Action needed now to restrict vessels in critical killer whale habitat, scientists warn
Government action is needed now, on an emergency basis, to restrict vessels within the critical habitat of endangered southern resident killer whales, marine scientists warned Thursday in Vancouver.
“There are some shortterm things that can be done — they’re practical, well-supported and cautionary,” Vancouver Aquarium whale researcher Lance BarrettLennard told a federally sponsored symposium on the killer whales. “We’d better stop talking about them and start doing them.”
John Ford, an emeritus federal scientist who now teaches at the University of B.C., agreed that sport fishing and whale-watching boats can physically interfere with the whales’ ability to hunt, including their key summer prey, chinook salmon.
“They need space,” he said. “If there is a flotilla of boats around them, no matter what (the boats are) doing ... they represent physical obstacles in these key spots.”
In Washington state, there is a strict law that prohibits boats from approaching killer whales within 200 yards, yet on the B.C. side of the Salish Sea, there is only a guideline of 100 metres and a hardto-prove prohibition against harassing or disturbing the whales.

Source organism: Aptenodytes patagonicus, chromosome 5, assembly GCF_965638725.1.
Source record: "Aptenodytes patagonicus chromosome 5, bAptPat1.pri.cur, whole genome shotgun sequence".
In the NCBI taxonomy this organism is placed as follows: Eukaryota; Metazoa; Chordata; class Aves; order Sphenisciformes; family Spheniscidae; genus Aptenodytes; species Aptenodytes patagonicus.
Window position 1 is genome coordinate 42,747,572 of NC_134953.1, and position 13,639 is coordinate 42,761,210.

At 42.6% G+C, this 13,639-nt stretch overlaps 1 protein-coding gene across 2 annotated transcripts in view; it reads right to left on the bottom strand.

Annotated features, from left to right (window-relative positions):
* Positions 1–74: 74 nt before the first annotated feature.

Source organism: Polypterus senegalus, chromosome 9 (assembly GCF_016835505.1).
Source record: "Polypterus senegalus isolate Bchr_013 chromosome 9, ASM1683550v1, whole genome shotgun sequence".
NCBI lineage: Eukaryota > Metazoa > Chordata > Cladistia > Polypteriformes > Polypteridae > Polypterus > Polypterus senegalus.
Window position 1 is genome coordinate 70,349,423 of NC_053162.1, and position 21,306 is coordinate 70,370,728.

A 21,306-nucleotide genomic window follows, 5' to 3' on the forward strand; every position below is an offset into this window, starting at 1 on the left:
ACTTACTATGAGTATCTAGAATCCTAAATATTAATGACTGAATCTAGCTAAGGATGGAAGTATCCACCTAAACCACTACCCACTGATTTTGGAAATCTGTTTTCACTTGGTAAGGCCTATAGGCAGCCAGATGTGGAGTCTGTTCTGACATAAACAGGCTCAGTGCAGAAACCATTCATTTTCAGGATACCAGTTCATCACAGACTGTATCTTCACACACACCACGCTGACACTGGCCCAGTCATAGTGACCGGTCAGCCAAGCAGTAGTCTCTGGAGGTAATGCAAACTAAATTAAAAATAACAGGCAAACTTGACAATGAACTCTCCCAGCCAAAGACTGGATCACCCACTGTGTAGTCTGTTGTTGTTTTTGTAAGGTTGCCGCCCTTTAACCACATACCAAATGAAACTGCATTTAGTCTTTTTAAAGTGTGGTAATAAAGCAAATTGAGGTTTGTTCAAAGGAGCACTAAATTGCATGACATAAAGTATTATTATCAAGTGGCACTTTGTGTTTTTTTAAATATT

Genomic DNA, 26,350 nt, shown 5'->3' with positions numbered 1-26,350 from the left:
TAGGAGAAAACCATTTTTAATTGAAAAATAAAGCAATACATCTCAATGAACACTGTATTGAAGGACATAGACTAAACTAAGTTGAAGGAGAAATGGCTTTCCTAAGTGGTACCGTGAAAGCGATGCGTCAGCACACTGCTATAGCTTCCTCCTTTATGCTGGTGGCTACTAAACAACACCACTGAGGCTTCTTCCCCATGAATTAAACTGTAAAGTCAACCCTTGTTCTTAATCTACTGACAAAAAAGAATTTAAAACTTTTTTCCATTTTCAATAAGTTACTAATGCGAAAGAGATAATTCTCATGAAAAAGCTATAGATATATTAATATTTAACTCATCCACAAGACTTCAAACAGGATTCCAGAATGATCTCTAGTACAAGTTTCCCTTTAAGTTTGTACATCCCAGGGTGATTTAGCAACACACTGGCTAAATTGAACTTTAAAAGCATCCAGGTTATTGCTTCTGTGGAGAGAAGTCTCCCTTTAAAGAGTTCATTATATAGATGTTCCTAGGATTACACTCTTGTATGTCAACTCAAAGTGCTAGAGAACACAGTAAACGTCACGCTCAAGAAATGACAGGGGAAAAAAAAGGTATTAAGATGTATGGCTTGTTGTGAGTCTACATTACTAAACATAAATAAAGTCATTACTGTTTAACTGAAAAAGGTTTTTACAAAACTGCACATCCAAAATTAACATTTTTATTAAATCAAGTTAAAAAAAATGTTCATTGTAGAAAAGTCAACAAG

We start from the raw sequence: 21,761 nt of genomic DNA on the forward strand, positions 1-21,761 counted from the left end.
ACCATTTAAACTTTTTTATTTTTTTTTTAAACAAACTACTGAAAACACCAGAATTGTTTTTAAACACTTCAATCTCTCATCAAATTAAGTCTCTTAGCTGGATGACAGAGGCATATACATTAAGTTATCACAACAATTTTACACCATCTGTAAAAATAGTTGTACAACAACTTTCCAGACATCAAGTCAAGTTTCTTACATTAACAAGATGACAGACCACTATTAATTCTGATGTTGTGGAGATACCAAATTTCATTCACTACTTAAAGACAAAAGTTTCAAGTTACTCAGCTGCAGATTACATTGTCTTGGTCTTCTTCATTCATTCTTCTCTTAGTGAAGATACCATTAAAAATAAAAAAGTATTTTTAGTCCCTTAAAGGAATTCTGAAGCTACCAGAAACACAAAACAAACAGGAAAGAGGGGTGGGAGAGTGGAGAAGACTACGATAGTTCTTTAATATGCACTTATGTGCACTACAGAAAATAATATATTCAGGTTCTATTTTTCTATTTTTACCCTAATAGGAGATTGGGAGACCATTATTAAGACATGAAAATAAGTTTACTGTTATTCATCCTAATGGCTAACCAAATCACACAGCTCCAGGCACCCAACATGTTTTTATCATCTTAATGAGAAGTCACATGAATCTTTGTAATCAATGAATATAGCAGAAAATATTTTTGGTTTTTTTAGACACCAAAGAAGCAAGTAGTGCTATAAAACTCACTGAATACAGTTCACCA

Barrett-Lennard said it is time for Canada to adopt similar restrictions and for governments to rein in the commercial whale-watching industry, based out of areas such as Victoria, Vancouver, Seattle, and the San Juan Islands.
“I’ve seen tremendous improvements in the behaviour of the fleet,” he said, noting whale-watch companies can be strong advocates for the whales. “Yet, the fleet has become so large ... that we have a situation that must be addressed.”
Federal Transport Minister Marc Garneau said options might include restrictions on speeds, shipping lanes, and measures to reduce noise levels. “The first thing you do is the science, understand the problem, and then take the necessary action.”